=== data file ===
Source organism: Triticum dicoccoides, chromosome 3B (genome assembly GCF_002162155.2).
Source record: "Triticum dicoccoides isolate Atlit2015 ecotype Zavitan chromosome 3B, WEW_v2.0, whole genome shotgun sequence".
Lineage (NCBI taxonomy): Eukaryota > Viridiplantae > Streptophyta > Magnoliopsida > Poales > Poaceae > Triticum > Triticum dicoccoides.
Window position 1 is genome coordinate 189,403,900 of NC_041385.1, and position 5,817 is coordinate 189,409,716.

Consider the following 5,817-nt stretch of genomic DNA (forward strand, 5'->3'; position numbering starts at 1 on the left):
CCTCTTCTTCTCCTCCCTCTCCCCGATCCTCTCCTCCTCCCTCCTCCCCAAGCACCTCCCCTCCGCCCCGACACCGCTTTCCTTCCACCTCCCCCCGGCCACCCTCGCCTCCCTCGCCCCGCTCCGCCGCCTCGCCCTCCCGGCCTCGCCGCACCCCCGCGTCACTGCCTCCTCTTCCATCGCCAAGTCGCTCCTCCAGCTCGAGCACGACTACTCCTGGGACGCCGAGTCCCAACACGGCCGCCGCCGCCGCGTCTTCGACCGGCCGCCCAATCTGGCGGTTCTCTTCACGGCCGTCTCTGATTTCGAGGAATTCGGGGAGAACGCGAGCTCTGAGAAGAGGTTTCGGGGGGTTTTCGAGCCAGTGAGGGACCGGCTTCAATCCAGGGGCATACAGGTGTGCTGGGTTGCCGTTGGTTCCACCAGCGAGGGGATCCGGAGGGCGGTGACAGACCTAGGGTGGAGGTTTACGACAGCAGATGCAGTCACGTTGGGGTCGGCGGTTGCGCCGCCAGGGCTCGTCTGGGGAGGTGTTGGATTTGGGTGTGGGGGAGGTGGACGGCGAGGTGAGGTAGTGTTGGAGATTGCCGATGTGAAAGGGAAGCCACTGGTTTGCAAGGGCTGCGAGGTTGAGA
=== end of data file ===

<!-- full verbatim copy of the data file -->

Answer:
Source organism: Triticum dicoccoides, chromosome 3B (genome assembly GCF_002162155.2).
Source record: "Triticum dicoccoides isolate Atlit2015 ecotype Zavitan chromosome 3B, WEW_v2.0, whole genome shotgun sequence".
Lineage (NCBI taxonomy): Eukaryota > Viridiplantae > Streptophyta > Magnoliopsida > Poales > Poaceae > Triticum > Triticum dicoccoides.
Window position 1 is genome coordinate 189,403,900 of NC_041385.1, and position 5,817 is coordinate 189,409,716.

Consider the following 5,817-nt stretch of genomic DNA (forward strand, 5'->3'; position numbering starts at 1 on the left):
CCTCTTCTTCTCCTCCCTCTCCCCGATCCTCTCCTCCTCCCTCCTCCCCAAGCACCTCCCCTCCGCCCCGACACCGCTTTCCTTCCACCTCCCCCCGGCCACCCTCGCCTCCCTCGCCCCGCTCCGCCGCCTCGCCCTCCCGGCCTCGCCGCACCCCCGCGTCACTGCCTCCTCTTCCATCGCCAAGTCGCTCCTCCAGCTCGAGCACGACTACTCCTGGGACGCCGAGTCCCAACACGGCCGCCGCCGCCGCGTCTTCGACCGGCCGCCCAATCTGGCGGTTCTCTTCACGGCCGTCTCTGATTTCGAGGAATTCGGGGAGAACGCGAGCTCTGAGAAGAGGTTTCGGGGGGTTTTCGAGCCAGTGAGGGACCGGCTTCAATCCAGGGGCATACAGGTGTGCTGGGTTGCCGTTGGTTCCACCAGCGAGGGGATCCGGAGGGCGGTGACAGACCTAGGGTGGAGGTTTACGACAGCAGATGCAGTCACGTTGGGGTCGGCGGTTGCGCCGCCAGGGCTCGTCTGGGGAGGTGTTGGATTTGGGTGTGGGGGAGGTGGACGGCGAGGTGAGGTAGTGTTGGAGATTGCCGATGTGAAAGGGAAGCCACTGGTTTGCAAGGGCTGCGAGGTTGAGA